Please listen to this song; may it prepare your heart for the message that follows.
That is so moving, isn’t it. Here’s the chorus:
Give ear to my words, O Lord,
Give heed to my groaning heart,
Hearken unto the sound of my cry.
My king and my God,
To you will I pray,
O Lord hear me in the morning each day.
I prepare my sacrifice and wait for You.
Those words, “Give heed to my groaning heart…” I want to share with you something about groanings, God’s own groanings… our groanings… the groanings of creation… But first let me give some background to the words of the song. It’s an adaptation of Psalm 5, which I am familiar with in the King James Version:
Give ear to my words, O LORD, consider my meditation.
Hearken unto the voice of my cry, my King, and my God: for unto thee will I pray.
My voice shalt thou hear in the morning, O LORD; in the morning will I direct my prayer unto thee, and will look up.
Here is the English Standard Version for the same verses:
Give ear to my words, O LORD; consider my groaning.
Give attention to the sound of my cry, my King and my God, for to you do I pray.
O LORD, in the morning you hear my voice; in the morning I prepare a sacrifice for you and watch.
And here is The Passion Translation for verse 3:
At each and every sunrise you will hear my voice as I prepare my sacrifice of prayer to you. Every morning I lay out the pieces of my life on the altar and wait for your fire to fall upon my heart.
So the picture before our eyes is of the psalmist laying his sacrifice in order on the altar, at the same time asking God to hear his prayer, his meditation—his groaning, as the Hebrew word implies. He waits then for the fire of God to consume the sacrifice. This assures him that his sacrifice has been received and is a sweet fragrance to God, and therefore his prayer ascending with the smoke of the sacrifice has been heard, and he watches with anticipation for God’s answer.
Old Testament commentators Keil and Delitzsch in their Commentary on the Old Testament bear this up. (Please see endnote.)
So it looks like the English Standard Version has rendered correctly the original Hebrew of Psalm 5.
Now for the interpretation of this picture in the language of the New Covenant. As we lay in order the living sacrifice of our lives upon the altar of the cross, we lift up to God our prayer, our longing, our groaning, and look to Him with undoubting anticipation for His answer, which will come down to us as surely as the fragrance of the sacrifice and the incense of the prayer ascend up to Him.
Now back to our song. “Give heed to my groaning heart.” You mean, God hears the groaning heart? Yes. As assuredly as the sacrifice of Christ on the altar of the cross ascended to God an offering and a sacrifice of a sweet-smelling fragrance, and as our own living sacrifice is identified with His, He hears.
The groaning of creation
In Romans Chapter 8 Paul in three places writes of groanings. The first place is in verse 22. I’ll quote it from verse 18 to give the context. This is from the English Standard Version:
8:18 For I consider that the sufferings of this present time are not worth comparing with the glory that is to be revealed to us.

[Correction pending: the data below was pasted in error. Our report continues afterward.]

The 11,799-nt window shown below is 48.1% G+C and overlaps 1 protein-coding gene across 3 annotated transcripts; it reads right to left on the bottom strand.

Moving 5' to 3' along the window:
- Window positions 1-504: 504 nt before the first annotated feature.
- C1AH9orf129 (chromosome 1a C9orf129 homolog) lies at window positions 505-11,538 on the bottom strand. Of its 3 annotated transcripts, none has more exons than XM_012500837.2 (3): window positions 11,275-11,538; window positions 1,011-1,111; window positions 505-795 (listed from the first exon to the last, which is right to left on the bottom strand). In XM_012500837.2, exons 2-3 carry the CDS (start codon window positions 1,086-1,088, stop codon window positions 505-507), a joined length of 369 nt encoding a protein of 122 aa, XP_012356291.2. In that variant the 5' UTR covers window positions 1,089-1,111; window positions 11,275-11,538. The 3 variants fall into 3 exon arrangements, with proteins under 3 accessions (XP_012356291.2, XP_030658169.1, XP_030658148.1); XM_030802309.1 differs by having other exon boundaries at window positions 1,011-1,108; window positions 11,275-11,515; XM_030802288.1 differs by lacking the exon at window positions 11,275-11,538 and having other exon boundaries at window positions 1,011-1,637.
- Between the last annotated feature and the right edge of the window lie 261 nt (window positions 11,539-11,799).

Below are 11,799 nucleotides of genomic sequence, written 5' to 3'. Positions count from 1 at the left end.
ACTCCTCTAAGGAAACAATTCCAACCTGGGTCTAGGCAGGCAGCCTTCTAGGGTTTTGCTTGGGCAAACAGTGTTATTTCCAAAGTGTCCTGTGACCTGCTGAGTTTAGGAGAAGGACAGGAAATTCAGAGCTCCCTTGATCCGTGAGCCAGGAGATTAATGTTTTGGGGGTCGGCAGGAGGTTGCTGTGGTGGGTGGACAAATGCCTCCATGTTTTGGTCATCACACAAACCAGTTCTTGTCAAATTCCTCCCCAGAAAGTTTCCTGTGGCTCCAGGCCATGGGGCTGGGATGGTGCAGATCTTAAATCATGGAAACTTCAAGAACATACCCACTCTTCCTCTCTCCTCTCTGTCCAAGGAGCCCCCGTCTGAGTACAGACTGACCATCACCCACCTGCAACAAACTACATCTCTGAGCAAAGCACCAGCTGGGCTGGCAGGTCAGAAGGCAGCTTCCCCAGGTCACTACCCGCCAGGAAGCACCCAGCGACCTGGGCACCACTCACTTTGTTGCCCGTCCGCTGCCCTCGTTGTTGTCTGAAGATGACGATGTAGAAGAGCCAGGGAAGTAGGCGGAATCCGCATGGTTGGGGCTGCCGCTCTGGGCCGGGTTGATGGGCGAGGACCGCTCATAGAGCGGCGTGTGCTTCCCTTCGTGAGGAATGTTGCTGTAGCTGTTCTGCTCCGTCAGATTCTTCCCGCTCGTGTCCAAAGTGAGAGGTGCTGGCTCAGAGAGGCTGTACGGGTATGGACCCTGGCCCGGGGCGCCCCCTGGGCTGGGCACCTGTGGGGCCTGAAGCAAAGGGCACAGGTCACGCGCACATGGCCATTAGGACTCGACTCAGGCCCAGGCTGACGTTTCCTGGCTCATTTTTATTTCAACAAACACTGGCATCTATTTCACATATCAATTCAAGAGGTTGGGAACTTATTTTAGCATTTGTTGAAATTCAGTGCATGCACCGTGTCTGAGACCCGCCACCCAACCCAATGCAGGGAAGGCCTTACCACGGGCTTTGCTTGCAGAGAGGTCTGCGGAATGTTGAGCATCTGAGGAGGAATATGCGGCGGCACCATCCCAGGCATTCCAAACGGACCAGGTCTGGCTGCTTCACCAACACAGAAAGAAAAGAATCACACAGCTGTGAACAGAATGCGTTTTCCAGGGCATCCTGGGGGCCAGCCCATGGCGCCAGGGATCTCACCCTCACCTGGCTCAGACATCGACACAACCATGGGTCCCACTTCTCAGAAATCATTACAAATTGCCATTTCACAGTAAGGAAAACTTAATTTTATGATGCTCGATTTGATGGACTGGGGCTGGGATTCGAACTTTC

8:19 For the creation waits with eager longing for the revealing of the sons of God.
8:20 For the creation was subjected to futility, not willingly, but because of him who subjected it, in hope
8:21 that the creation itself will be set free from its bondage to corruption and obtain the freedom of the glory of the children of God.
8:22 For we know that the whole creation has been groaning together in the pains of childbirth until now.
It doesn’t take very good hearing these days to hear the groaning of creation; we hear it round about us every day. The whole creation is in the bondage of corruption groaning and labouring together in the pains of birth, waiting, waiting, waiting for deliverance. Paul wrote that in his day he could hear those groanings, and in our day we hear them as well—the only difference being that the labour pains are getting more intense and closer and closer together.
But if a creation is groaning in the pains of labour, what do you suppose will be born?
A new creation. And this is why Paul says that when God subjected the old creation to futility, He did so in hope.
The groaning of the saints
Just after this Paul continues:
8:23 And not only the creation, but we ourselves, who have the firstfruits of the Spirit, groan inwardly as we wait eagerly for adoption as sons, the redemption of our bodies.
8:24 For in this hope we were saved. Now hope that is seen is not hope. For who hopes for what he sees?
8:25 But if we hope for what we do not see, we wait for it with patience [or, perseverance, as the NKJV has it].
There again we find groaning. And there again is that word hope. Not only is the creation groaning, but the saints themselves, who have received the firstfruits of the Spirit, groan inwardly, groan within themselves, waiting, waiting in hope for something—the adoption, the redemption of the body—the release of the body, the glorious liberty of the children of God which will result in the whole creation being liberated from the bondage of corruption. What a glorious hope, which, though we see it not yet, we patiently and confidently await it.